LONDON — During a contentious meeting over proposed climate regulations last fall, a Saudi diplomat to the obscure but powerful International Maritime Organization switched on his microphone to make an angry complaint: One of his colleagues was revealing the proceedings on Twitter as they happened.
It was a breach of the secrecy at the heart of the IMO, a clubby United Nations agency on the banks of the Thames that regulates international shipping and is charged with reducing emissions in an industry that burns an oil so thick it might otherwise be turned into asphalt. Shipping produces as much carbon dioxide as all of America’s coal plants combined.
Internal documents, recordings and dozens of interviews reveal what has gone on for years behind closed doors: The organization has repeatedly delayed and watered down climate regulations, even as emissions from commercial shipping continue to rise, a trend that threatens to undermine the goals of the 2016 Paris climate accord.
One reason for the lack of progress is that the IMO is a regulatory body that is run in concert with the industry it regulates. Shipbuilders, oil companies, miners, chemical manufacturers and others with huge financial stakes in commercial shipping are among the delegates appointed by many member nations. They sometimes even speak on behalf of governments, knowing that public records are sparse, and that even when the organization allows journalists into its meetings, it typically prohibits them from quoting people by name.
An agency lawyer underscored that point last fall in addressing the Saudi complaint. “This is a private meeting,” warned the lawyer, Frederick J. Kenney.
Next week, the organization is scheduled to enact its first greenhouse gas rules since Paris — regulations that do not cut emissions, have no enforcement mechanism and leave key details shrouded in secrecy. No additional proposals are far along in the rule-making process, meaning additional regulations are likely five years or more away.
The reason, records show, is that some of the same countries that signed the Paris accords have repeatedly diluted efforts to rein in shipping emissions — with industry representatives in their ears at every step. Shippers aligned themselves with developing nations like Brazil and India against setting emissions caps. China, home to four of the five busiest ports in the world, argued for years that it was too soon to make changes or even set targets.
Often, what politicians say publicly does not match their closed-door posture. In 2019, for example, when President Sebastián Piñera of Chile urged world leaders to make “more ambitious climate commitments,” his diplomats in London worked to defeat shipping speed limits, a measure that would have reduced carbon emissions.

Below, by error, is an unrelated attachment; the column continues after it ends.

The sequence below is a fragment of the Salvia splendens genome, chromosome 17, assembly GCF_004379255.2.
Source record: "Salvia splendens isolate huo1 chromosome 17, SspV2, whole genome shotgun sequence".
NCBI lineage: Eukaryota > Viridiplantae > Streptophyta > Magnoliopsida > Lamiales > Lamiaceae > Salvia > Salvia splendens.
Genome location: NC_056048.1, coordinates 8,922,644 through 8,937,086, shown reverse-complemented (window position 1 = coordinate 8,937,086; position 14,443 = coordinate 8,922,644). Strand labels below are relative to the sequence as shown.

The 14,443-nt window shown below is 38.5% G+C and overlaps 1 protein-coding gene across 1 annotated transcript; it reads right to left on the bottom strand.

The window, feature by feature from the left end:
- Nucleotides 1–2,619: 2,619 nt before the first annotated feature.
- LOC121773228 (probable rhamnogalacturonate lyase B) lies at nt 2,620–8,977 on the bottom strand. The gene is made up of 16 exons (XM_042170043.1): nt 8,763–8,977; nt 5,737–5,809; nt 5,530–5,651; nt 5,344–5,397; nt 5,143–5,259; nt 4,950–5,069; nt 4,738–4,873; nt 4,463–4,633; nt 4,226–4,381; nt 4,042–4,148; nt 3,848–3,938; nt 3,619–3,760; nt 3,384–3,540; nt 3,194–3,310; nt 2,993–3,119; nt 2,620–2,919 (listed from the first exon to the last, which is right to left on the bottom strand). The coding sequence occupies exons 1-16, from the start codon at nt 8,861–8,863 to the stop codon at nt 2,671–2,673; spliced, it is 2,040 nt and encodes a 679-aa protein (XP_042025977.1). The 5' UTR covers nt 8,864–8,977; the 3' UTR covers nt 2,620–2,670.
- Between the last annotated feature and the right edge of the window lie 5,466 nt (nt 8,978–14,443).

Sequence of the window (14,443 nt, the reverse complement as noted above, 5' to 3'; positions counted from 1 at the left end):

The stakes are high. Shipping, unlike other industries, is not easily regulated nation-by-nation. A Japanese-built tanker, for instance, might be owned by a Greek company and sailed by an Indian crew from China to Australia — all under the flag of Panama. That is why, when world leaders omitted international shipping from the Paris Agreement, responsibility fell to the IMO, which has standardized the rules since 1948.
So if the IMO does not curb shipping emissions, it is unclear who will. And for now, the agency is not rushing to change.
“They have gone out of their way to try to block or water down or discourage real conversation,” said Albon Ishoda, a Marshall Islands diplomat.
His tiny Pacific island nation is among those that have benefited from, and perpetuated, the industry’s hold on the agency. The country effectively sold its diplomatic seat in London to a private American company decades ago.
But global warming changed things. Seas are rising. Homes are washing away. Much of the nation could become unlivable in the coming decade.
Now, the Marshall Islands are putting forward a moonshot environmental plan, a carbon tax that would penalize polluters. It is a shot across the bow of the IMO’s industrial and political forces.
And the Marshallese are moving to reclaim their diplomatic seat and speak for themselves.
“My voice is coming from my ancestors, who saw the ocean as something that brought us wealth,” said Kitlang Kabua, the Marshallese minister leading the effort. “Today we’re seeing it as something that will bring our ultimate death.”
Watered Down from the Get-Go
The Marshallese are unlikely disrupters at the maritime organization.
In 1990, the nation’s first president signed a deal with a company, International Registries Inc., to create a tax-friendly, low-cost way for ships to sail under the Marshall Islands flag.